I Ask Everything Beautiful That I See: “Are You My Mother?”
Just like baby bird in the book, I don’t know where she is but I am determined to find her.
I went to the beach this weekend. Ever since I scattered my mom’s ashes in the ocean, I feel like I can talk to her when I see the waves. But, this time, I couldn’t.
I looked at the ocean but I was consumed with so many things: anger and sadness over what has happened to the state of the United States, grief and shock over the death of one of my kid’s beloved teachers from elementary school from Covid, worry that my youngest kid wasn’t feeling well, concern for my husband who was having body aches after his second vaccination, and angst about my dog who is turning fourteen this year. The list went on and on.
I did not want to look at the ocean and “commune” with my mom. My mind was racing and I wanted to call her on the phone. I wanted to put her on speaker and hear her say hello. I wanted to go over my anxiety list and have her hold my worries for me, the way only a mother can.
As I was walking along the shore biting my nails, a large crane landed nearby. “Are you my mother?” I wanted to ask it. I felt like the baby bird in that favorite Dr. Seuss book by P.D. Eastman, the one I used to read with the kids when they were little.
Baby bird hatches and goes off to find his mother but he doesn’t know what she looks like. He meets a kitten, a hen, a dog, and a Snort before he finally finds his mother. He asks everyone, “Are you my mother?” That’s what I do when a crane lands near me. Or when I see a butterfly in the back yard. Or when there is a pink sunset painted across the sky. “Are you my mother?” I ask out loud. Just like the baby bird in the book, I don’t know where she is but I am determined to find her.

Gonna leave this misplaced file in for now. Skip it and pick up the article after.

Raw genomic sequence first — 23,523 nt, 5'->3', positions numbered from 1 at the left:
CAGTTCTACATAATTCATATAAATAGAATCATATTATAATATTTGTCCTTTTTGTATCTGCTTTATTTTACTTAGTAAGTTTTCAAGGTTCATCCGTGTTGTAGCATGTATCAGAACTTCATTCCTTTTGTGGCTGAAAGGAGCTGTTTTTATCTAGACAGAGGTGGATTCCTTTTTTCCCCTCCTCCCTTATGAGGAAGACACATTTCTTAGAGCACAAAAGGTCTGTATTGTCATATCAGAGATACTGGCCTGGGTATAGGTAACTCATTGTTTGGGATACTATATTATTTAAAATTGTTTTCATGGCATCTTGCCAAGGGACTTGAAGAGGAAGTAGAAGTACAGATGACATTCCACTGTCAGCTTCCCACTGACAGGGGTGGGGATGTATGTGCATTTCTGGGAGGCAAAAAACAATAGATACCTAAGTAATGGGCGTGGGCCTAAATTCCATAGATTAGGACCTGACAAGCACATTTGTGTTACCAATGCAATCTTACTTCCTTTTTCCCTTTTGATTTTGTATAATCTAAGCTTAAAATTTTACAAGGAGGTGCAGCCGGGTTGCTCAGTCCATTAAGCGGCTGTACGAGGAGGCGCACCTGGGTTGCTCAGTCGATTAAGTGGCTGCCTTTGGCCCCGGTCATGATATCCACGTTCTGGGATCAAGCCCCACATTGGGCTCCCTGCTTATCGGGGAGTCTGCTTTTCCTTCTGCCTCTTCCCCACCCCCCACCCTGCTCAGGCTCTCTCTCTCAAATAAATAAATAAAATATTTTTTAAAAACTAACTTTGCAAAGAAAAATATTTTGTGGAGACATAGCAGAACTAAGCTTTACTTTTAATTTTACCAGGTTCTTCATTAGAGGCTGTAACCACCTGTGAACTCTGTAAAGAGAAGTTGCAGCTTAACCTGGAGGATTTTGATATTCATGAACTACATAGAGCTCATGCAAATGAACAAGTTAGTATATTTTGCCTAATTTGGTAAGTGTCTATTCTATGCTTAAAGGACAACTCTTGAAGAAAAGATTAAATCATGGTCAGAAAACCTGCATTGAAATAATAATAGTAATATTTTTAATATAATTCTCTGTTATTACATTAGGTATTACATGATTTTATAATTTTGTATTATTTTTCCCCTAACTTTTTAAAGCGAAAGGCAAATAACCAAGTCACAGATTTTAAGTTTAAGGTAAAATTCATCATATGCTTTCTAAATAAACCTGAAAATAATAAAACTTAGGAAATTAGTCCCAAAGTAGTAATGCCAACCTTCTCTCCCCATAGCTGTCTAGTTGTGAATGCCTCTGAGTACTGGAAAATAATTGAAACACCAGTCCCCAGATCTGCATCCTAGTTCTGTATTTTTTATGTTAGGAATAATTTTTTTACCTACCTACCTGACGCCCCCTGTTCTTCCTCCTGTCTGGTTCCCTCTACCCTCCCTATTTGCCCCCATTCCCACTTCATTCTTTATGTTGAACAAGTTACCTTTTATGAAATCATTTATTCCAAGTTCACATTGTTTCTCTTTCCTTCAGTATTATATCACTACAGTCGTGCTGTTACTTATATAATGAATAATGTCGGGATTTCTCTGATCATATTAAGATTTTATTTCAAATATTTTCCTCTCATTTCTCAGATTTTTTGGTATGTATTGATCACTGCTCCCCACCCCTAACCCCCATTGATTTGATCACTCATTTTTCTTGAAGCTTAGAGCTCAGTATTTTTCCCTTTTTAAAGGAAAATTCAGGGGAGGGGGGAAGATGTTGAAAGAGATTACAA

I went to the beach because I had this fantasy that comfort could be found outside of me. If I could be with my friends the way I used to be, I would feel comforted. If I could get away from home, I would feel comforted. If I could see the ocean, I would feel comforted. It’s a fantasy that I can place my body somewhere else on the globe and feel differently. I am reminded, again and again, that comfort can only be found on the inside. This sucks for me because my inside is a ball of black and blue and purple swirled together like weird-looking cotton candy.
Nature does take the edge off. But the field of serenity I am looking for is not somewhere I can hike to in my Nike sneakers. It’s not a place I can drive to or visit with friends. It’s on the inside. My grief therapist told me it is okay that I am not there yet. That it is normal and healthy and appropriate to feel how I am feeling and to just let myself have my feelings. But I find it hard not to want to “do something” about it, like escape to the beach or hike up a mountain or talk to cranes.
“Are you my mother?” I ask everything beautiful that I see. I ask the waves and the stars and the sunset. But I don’t want a sign; I want that lady with the frosted blonde hair and the fingernails painted in primary colors and the leopard-print scarf. I want to call her and talk to her and tell her everything that troubles me. But I have to content myself with knowing that when I ask everything beautiful if it is my mother, the answer is yes.